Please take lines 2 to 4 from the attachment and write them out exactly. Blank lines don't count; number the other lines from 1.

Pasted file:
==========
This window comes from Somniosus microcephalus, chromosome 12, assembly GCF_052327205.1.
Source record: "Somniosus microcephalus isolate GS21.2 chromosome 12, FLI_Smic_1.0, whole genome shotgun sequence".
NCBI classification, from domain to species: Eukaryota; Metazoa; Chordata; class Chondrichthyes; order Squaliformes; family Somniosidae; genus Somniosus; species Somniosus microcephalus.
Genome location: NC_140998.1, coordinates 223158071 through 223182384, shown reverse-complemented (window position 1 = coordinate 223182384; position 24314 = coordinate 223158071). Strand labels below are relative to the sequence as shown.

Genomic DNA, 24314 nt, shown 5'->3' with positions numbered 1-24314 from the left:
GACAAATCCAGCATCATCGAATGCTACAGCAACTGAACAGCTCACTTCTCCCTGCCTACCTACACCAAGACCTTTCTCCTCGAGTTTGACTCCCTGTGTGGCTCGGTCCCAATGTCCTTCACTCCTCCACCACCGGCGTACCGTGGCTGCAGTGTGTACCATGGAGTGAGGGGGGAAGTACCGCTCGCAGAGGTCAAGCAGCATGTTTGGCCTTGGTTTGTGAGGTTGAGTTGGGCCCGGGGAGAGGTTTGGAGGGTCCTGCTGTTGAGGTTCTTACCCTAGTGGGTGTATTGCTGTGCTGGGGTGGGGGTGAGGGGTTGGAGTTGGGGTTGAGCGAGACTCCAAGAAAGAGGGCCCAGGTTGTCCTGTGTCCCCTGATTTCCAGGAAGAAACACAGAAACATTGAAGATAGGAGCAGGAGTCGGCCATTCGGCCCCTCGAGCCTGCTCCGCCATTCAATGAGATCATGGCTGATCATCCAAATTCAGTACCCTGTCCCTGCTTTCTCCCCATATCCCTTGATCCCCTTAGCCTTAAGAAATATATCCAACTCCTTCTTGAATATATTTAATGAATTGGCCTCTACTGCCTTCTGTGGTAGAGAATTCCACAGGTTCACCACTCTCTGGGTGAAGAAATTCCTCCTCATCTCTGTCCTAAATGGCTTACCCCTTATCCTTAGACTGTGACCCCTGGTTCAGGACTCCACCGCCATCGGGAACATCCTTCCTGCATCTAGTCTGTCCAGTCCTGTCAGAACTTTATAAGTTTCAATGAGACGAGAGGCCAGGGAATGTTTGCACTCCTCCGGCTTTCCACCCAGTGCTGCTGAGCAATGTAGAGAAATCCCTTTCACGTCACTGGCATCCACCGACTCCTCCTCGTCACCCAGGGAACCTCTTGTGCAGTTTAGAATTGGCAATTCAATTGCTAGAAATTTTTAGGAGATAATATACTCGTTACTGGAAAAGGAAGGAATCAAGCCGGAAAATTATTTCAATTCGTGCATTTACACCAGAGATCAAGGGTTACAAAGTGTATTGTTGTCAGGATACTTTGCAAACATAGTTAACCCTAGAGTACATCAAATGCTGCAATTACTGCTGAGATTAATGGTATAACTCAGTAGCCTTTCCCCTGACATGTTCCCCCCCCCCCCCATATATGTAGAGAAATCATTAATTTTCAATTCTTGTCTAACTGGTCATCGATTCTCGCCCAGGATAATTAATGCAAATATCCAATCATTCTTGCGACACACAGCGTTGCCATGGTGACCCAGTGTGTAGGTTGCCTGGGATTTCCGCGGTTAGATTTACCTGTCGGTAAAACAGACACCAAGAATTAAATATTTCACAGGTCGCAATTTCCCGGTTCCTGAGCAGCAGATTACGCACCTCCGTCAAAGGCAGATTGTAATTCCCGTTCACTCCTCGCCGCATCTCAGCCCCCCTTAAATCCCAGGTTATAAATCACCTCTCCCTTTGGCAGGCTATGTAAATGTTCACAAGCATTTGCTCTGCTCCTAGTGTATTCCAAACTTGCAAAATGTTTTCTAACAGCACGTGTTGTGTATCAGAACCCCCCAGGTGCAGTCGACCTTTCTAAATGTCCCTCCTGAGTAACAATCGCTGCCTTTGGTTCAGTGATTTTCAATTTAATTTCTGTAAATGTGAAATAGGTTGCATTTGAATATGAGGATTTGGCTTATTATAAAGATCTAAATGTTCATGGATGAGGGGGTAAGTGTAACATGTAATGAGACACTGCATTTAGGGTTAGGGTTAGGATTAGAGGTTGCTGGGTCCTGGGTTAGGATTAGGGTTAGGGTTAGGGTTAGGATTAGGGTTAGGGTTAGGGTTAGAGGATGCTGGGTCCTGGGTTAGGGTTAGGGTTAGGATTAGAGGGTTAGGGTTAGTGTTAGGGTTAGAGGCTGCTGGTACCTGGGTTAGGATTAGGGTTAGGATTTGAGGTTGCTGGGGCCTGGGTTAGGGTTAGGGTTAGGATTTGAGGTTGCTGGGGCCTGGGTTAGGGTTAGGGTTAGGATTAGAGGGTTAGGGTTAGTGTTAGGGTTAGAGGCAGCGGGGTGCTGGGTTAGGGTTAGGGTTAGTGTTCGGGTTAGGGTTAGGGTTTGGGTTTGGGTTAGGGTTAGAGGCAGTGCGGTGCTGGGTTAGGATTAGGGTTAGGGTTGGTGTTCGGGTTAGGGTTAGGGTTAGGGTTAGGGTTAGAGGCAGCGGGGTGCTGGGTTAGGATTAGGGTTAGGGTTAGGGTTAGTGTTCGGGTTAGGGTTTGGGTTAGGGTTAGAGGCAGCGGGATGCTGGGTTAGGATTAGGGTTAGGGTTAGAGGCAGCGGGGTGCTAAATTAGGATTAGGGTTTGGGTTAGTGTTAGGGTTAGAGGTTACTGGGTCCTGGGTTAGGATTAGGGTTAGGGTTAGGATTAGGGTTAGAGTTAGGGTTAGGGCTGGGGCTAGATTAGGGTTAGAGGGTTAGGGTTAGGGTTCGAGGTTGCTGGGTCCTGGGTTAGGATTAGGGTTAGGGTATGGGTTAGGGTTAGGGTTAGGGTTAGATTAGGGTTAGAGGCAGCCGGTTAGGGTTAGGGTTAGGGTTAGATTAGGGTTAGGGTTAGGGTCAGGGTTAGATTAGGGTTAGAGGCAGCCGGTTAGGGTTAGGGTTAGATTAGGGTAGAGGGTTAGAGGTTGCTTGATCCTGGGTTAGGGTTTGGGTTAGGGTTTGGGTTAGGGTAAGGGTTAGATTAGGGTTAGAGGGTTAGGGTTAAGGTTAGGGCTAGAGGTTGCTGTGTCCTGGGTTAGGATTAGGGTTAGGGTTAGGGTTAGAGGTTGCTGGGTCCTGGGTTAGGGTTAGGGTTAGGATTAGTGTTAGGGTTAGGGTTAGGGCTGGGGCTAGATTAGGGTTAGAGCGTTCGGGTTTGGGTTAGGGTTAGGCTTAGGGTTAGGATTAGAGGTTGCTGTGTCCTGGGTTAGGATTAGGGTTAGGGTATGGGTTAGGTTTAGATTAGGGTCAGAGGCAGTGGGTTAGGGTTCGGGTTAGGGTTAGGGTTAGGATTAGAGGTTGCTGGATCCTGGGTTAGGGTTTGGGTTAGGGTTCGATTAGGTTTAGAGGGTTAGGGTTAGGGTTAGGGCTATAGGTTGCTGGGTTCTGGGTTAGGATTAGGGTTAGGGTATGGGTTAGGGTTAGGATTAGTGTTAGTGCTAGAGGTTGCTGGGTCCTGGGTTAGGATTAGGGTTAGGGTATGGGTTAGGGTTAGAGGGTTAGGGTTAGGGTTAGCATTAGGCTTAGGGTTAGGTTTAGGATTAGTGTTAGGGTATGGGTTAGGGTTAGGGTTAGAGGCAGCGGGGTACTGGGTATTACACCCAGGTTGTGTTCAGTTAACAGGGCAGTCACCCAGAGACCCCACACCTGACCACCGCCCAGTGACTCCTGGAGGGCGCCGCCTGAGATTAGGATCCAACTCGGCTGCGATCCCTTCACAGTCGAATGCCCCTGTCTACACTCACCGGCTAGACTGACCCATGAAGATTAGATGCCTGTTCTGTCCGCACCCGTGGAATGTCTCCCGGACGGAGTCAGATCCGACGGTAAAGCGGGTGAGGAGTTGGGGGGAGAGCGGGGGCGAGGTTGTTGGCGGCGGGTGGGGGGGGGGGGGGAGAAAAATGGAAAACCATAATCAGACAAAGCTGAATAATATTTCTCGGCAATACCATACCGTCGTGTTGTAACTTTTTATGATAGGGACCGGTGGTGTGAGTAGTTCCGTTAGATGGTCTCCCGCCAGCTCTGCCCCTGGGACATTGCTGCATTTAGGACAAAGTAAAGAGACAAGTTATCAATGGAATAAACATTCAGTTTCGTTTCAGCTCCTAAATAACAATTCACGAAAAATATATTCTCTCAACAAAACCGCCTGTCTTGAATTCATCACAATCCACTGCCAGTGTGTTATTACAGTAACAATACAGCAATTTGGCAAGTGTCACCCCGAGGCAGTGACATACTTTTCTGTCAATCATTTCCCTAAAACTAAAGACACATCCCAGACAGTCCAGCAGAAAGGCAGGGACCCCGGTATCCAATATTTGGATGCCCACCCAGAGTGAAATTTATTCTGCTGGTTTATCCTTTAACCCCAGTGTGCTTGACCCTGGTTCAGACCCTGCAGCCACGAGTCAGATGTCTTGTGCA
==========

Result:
Source record: "Somniosus microcephalus isolate GS21.2 chromosome 12, FLI_Smic_1.0, whole genome shotgun sequence".
NCBI classification, from domain to species: Eukaryota; Metazoa; Chordata; class Chondrichthyes; order Squaliformes; family Somniosidae; genus Somniosus; species Somniosus microcephalus.
Genome location: NC_140998.1, coordinates 223158071 through 223182384, shown reverse-complemented (window position 1 = coordinate 223182384; position 24314 = coordinate 223158071). Strand labels below are relative to the sequence as shown.